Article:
2. In-depth manager interview to assess relationship of employer sun safety actions to employee sun safety. [ Time Frame: 9 Months ]
    Analysis of the association of employer actions (education only vs. education plus policy) on sun safety with employee's sun protection practices.

  3. In-depth manager survey to assess relationship of employer sun safety actions to employee sun safety. [ Time Frame: 9 Months ]
    Analysis of the association of employer actions (education only vs. education plus policy) on sun safety with employee's sun protection practices.

  4. Extraction of costs from parent study ledgers to conduct economic analysis of the SSW intervention. [ Time Frame: 9 Months ]
    Cost information from the SSW parent study project ledgers was extracted for the economic evaluation of the benefits and costs of the intervention.

  5. In-depth manager interview to conduct economic analysis of the SSW intervention. [ Time Frame: 9 Months ]
    An In-depth manger interview was conducted with managers to determine what sun safety items and practices the worksite was doing before and after the program and the costs associated with those practices.

  6. Analysis of employee surveys to compare the impact of workplaces implementing education-only versus education plus policy adoption on employee sun safety practices. [ Time Frame: 9 Months ]
    To compare the actions of intervention employers implementing education, intervention employers implementing education and adopting policy on employee sun safety.



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Ages Eligible for Study:   18 Years and older   (Adult, Older Adult)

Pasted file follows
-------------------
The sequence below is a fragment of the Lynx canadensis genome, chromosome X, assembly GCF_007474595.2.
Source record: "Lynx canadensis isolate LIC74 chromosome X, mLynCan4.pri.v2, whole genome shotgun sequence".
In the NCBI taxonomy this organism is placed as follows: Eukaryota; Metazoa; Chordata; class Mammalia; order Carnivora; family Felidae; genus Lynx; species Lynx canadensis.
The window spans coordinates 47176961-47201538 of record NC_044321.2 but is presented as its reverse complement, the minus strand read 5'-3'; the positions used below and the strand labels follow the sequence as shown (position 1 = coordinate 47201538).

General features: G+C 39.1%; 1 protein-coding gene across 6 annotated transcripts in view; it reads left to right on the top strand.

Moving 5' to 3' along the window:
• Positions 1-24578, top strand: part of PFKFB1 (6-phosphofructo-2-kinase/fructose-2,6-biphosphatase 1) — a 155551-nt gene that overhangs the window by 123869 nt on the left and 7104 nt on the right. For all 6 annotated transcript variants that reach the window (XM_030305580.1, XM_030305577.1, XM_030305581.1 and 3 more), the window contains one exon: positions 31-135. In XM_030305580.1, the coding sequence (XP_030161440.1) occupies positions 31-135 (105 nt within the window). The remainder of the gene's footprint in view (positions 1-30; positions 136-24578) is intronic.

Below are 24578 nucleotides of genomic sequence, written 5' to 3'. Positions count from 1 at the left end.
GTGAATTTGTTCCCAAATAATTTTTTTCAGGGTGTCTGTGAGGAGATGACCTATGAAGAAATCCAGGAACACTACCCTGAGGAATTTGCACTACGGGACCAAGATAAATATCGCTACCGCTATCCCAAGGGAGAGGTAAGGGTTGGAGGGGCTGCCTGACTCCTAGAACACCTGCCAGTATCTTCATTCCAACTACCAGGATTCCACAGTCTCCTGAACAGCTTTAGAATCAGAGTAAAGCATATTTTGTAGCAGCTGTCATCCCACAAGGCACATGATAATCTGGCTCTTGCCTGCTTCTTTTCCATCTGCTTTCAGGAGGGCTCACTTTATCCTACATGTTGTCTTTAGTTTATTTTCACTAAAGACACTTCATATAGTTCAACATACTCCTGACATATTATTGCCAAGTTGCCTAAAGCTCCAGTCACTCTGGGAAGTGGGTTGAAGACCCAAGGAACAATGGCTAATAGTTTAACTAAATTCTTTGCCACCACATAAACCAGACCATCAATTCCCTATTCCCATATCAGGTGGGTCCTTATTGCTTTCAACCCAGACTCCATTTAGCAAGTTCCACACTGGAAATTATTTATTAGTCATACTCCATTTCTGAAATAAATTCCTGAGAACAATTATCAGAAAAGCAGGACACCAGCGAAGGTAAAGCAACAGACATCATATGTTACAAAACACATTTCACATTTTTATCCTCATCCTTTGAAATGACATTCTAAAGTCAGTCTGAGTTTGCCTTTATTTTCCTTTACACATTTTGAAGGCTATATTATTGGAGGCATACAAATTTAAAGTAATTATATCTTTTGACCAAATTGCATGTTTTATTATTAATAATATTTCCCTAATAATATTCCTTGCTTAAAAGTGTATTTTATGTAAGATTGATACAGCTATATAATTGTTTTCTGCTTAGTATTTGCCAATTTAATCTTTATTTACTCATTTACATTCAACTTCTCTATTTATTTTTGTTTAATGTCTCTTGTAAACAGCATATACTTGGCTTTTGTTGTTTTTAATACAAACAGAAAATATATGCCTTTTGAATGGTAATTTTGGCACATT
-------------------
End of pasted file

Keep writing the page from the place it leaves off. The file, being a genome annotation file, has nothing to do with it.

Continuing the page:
Sexes Eligible for Study:   All
Accepts Healthy Volunteers:   Yes
Criteria

Inclusion Criteria:

  • Participation in the prior Sun Safe Workplaces: A Campaign on Sun Protection Policies for Outdoor Workers.
  • A local government organization with employees who worked outdoors in at least one of the following service areas: public works, public safety, and parks and recreation,
  • Having a full time executive
  • Having a population of at least 3000 residents
  • Being employed at a participating local government organization as a manager or employee?
  • Being employed at a participating local government organization in a job requiring outdoor work at least part of the time.

Exclusion Criteria:

  • Organization had participated in the authors' previous occupational sun protection project.

Information from the National Library of Medicine

To learn more about this study, you or your doctor may contact the study research staff using the contact information provided by the sponsor.

Please refer to this study by its ClinicalTrials.gov identifier (NCT number): NCT03281161


Locations
United States, California
Kaiser Foundation Research Institute
Oakland, California, United States, 94612-3466
United States, Colorado
University of Colorado Denver
Aurora, Colorado, United States, 80045-0508
Sponsors and Collaborators
Klein Buendel, Inc.
National Cancer Institute (NCI)
Kaiser Foundation Research Institute
University of Colorado, Denver
Investigators
Principal Investigator: David Buller, PhD Klein Buendel, Inc.

Responsible Party: Klein Buendel, Inc.
ClinicalTrials.gov Identifier: NCT03281161     History of Changes
Other Study ID Numbers: 5R01CA187191-02 ( U.S. NIH Grant/Contract )
5R01CA187191-02 ( U.S. NIH Grant/Contract )
0284 ( Other Identifier: Klein Buendel, Inc. )
First Posted: September 13, 2017    Key Record Dates
Last Update Posted: October 26, 2017
Last Verified: October 2017
Individual Participant Data (IPD) Sharing Statement:
Plan to Share IPD: No

Studies a U.S. FDA-regulated Drug Product: No
Studies a U.S. FDA-regulated Device Product: No

Keywords provided by Klein Buendel, Inc.:
skin cancer
prevention
worksite
policy
cost and effectiveness
implementation

Additional relevant MeSH terms:
Skin Neoplasms
Neoplasms by Site
Neoplasms
Skin Diseases